It will depend, in part, on the networking devices in use. A MAC address is supposed to be guaranteed globally unique. (Lots of assumptions made here.) Most likely, the switch would flip/flop back and forth between the two ports every 15s (the minimum time most switches appear to require before updating a forwarding database entry.).
I have no idea what you mean by, "What actually would happen underground?"
What the bad guy generally wants to do instead, is win the ARP race. This is done, usually, with lots of gratuitous ARP broadcasts and, simply, trying to answer the client's ARP request first.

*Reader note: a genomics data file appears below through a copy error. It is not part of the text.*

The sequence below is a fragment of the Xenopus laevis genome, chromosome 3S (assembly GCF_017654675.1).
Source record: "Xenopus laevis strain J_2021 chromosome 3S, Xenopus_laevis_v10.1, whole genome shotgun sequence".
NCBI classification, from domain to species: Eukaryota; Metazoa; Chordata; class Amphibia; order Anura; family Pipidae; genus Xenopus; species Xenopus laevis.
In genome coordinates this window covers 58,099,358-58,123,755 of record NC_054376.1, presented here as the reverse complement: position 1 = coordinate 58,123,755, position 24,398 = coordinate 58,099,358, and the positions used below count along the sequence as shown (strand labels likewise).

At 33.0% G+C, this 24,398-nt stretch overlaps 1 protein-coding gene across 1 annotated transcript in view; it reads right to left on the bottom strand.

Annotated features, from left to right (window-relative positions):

As far as documentation, the attack is called ARP spoofing. If anything, read up about dug song's dsniff tool.
[Updated to address the comment.]
No, setting a static arp entry on the client would not protect from or prevent someone using macchanger as you described. If an attacker on your LAN were to
use macchanger as you described, it would create for a situation where two stations on your LAN have the same MAC address.
However, if you have a managed switch - meaning, a switch you can log in to and
configure. It almost certainly will support static forwarding entries. If you
were to configure the gateway's mac address statically on the gateway's switch
port, you would prevent an attacker from impersonating the gateway on your network. This is not the same as using arp -s.